Black History Month: 4 great films to enjoy
6 Oct 2020
At Gulbenkian we are committed to championing diversity across our cinema and live event programme all year round. This means that we look to work with brilliant artists with different ethnicities, disabilities and backgrounds to reflect our world and represent stories and voices from a diversity of perspectives.
In our cinema we showcase films from across the world, presenting work by International directors, in different languages, and promoting work by (amongst others) black and female actors and directors, who have traditionally been under-represented in cinema.
Within that year round offer, Black History Month presents a great opportunity to flag work by black artists and film makers and we have 4 fantastic films (below) for you to enjoy this October.
For the descriptions below we have to thank Becky Lamyman (Student Equality, Diversity and Inclusivity Officer for Student Services at University of Kent).
Les Misérables – With Panel Discussion
Sat 10 – Thu 15 Oct (Panel discussion Thu 15 Oct)
2019 French drama film directed by Ladi Ly. The film, set in the commune of Montfermeil in the aftermath of the 2018 FIFA World Cup, is based on a real-life occurrence of police violence which took place in the city on 14 October 2008. The film examines the challenge of judging people by their actions and behaviours rather than thinking about what made them that way whilst exploring issues of class, race, poverty, social conflict, social crisis and police corruption and brutality in a microcosm of French society. Ly was the first Black film Director to win a César (Best Film 2020) for Les Misérables.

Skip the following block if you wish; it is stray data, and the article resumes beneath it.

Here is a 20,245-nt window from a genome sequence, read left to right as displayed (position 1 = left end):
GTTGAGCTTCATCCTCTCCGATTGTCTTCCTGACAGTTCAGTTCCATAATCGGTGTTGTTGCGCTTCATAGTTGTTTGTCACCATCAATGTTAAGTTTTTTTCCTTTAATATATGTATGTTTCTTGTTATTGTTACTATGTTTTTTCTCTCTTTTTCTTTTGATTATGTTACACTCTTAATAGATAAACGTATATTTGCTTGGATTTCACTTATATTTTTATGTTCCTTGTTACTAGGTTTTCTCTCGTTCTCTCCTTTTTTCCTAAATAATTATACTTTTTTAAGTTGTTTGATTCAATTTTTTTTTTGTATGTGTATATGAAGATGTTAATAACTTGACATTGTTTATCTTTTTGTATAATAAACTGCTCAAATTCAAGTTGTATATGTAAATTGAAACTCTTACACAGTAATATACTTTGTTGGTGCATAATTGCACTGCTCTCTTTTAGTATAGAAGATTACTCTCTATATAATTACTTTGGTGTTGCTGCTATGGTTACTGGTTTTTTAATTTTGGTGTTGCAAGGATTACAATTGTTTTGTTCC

Black Panther – With Panel Discussion
Tue 20 Oct, 7pm
Black Panther is a 2018 American superhero film based on the Marvel Comics character. It’s a movie about what it means to be black in both America and Africa—and, more broadly, in the world. Rather than dodge complicated themes about race and identity, the film grapples head-on with the issues affecting modern-day black life. It has been lauded as the first mega-budget movie to have a Black director and predominantly Black cast. Its themes challenge institutional bias, its characters take unsubtle digs at oppressors, and its narrative includes prismatic perspectives on black life and tradition.
Rocks – Includes recorded Q&A with Director, Sarah Gavron
Thu 22 Oct, 7pm
Described as an authentic window into the modern lives of teenage girls, Rocks is a British coming-of-age drama film, directed by Sarah Gavron and released in 2019.The film stars Bukky Bakray as Olushola, nicknamed “Rocks”, a Black British teenage girl in London whose single mother abandons her and her younger brother Emmanuel (D’angelou Osei Kissiedu), forcing Rocks to take on the role of carer to her younger brother whilst avoiding the attention of the authorities with the help of her loyal friend Sumaya (Kosar Ali) and her all-female crew of school friends. The film was made by a mostly female crew and cast.
Miss Juneteenth – With panel discussion
Thu 29 Oct, 7pm
Miss Juneteenth is a 2020 American drama film written and directed by Channing Godfrey Peoples/ The plot follows a single mom and former teen beauty queen (Turquoise) who enters her daughter (Kai) into the local Miss Juneteenth pageant in the hope that Kai winning will mean a scholarship to the Black college of her choice. While other former Miss Juneteenth winners have gone on to have successful careers Turquoise’s education was derailed by the birth of Kai, which forced her to drop out of college and for a time work as a stripper. To make ends meet she currently works at a bar and part time as a beautician at a mortuary. Described as ‘steeped in pride for Black Texan culture’: the BBQ, the beauty pageants, historic black colleges, and Juneteenth itself, the film explores the mother-daughter relationship and the culture of American beauty pageant from the perspective of a Black woman. The film is named for the annual 19th June Holiday commemorating the day in 1865, when enslaved black people in Texas were liberated, two and a half years after President Abraham Lincoln’s Emancipation Proclamation had outlawed slavery.